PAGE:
Ken Burns Says U.S. Is 'Beset By 3 Viruses': COVID-19, Racism And Misinformation

The storied filmmaker believes the U.S. is in the midst of its fourth great crisis, following the Civil War, the Great Depression and World War II.

Historian and filmmaker Ken Burns, who is renowned for his documentaries on everything from the history of baseball to the Vietnam War, argued in an NPR interview on Tuesday that the United States is battling not one but three different “viruses” while also gripped in the throes of its fourth major national crisis.

“We’re beset by three viruses, are we not?” Burns said. “A year-old COVID-19 virus, but also a 402-year-old virus of white supremacy, of racial injustice. ... And we’ve got an age-old human virus of misinformation, of paranoia, of conspiracies.”

According to Burns, who first made this point in a Politico commentary published on Jan. 12, the U.S. has endured three national crises in the past: the Civil War, the Great Depression and World War II. He said the current era, marked by Donald Trump’s divisive presidency and a crippling pandemic that has led to 400,000 dead Americans so far, is the country’s fourth major period of tumult.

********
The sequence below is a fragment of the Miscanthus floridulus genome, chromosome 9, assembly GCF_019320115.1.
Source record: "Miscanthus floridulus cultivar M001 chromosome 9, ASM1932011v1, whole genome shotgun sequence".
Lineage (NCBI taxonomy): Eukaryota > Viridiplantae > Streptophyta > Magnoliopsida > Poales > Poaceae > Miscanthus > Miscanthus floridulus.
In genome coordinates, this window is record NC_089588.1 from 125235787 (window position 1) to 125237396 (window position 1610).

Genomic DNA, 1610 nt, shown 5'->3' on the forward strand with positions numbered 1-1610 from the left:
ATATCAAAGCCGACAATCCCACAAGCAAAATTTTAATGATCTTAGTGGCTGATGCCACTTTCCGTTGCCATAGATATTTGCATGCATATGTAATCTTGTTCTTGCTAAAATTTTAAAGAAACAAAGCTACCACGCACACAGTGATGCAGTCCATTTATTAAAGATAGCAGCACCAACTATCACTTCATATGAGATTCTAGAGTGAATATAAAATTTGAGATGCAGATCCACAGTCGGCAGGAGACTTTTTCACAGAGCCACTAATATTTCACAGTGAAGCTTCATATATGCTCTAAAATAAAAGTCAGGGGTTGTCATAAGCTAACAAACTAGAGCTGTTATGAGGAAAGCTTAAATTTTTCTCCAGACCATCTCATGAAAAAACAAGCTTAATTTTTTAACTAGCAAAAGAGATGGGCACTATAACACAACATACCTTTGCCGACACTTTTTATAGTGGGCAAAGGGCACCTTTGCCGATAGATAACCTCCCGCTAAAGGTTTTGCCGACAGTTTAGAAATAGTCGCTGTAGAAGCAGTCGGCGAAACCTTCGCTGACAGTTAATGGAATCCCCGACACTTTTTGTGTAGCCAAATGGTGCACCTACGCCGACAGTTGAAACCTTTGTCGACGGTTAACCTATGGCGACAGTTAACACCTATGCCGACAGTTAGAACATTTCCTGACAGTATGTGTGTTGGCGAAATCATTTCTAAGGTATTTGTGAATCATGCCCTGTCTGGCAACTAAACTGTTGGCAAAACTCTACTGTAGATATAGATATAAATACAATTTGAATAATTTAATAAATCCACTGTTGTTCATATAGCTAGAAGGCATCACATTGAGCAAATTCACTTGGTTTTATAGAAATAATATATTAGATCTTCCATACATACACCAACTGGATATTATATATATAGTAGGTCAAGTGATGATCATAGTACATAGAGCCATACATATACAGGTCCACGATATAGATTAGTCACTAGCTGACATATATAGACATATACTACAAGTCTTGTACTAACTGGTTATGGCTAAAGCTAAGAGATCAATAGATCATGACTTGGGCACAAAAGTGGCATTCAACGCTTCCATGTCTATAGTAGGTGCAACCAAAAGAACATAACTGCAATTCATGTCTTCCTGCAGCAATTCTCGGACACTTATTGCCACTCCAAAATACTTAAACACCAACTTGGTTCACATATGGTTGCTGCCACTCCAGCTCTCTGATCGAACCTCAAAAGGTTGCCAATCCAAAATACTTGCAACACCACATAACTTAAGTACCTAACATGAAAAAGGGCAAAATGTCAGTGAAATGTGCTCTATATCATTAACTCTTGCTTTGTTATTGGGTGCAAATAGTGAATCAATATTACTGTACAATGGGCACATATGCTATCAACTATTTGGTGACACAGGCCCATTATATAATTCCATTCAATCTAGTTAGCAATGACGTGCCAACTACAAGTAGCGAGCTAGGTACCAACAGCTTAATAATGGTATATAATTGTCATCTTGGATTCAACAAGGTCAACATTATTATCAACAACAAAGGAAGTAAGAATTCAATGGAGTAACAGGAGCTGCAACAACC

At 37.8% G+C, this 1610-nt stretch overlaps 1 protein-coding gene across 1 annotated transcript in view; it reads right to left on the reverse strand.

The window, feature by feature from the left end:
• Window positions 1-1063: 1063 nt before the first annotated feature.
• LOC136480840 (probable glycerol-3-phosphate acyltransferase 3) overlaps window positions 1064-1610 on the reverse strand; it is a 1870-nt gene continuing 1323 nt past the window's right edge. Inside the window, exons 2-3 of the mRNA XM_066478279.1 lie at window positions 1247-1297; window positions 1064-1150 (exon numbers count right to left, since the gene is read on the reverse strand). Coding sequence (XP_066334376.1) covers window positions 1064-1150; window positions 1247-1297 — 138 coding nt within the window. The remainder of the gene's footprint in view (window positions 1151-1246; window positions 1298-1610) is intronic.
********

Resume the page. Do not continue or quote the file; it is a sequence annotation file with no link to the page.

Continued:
Burns suggested that “we are now in a toxic moment that needs a kind of discipline” and that misinformation had led to a “poisonous effect on our democracy.” The filmmaker did argue, however, that he was hopeful for the future.

“We’re beginning to have a racial reckoning,” he said. “More people voted than ever before. ... Poll workers defied the coronavirus, voters defied the coronavirus and held the safest and most accurate vote in our history. Courts upheld every challenge to that. We have a woman as a vice president — we have a woman of color as a vice president. This is a time not for rejoicing, but to remember that in order to gather strength to deal with these dark moments, we have to actually remember to let in the light that is right in front of us.”

Burns, who in 2016 described Trump as “an infantile, bullying man who, depending on his mood, is willing to discard old and established alliances, treaties and longstanding relationships,” told Politico that he was not planning to make a film about this moment in American history ― “or at least not now.”

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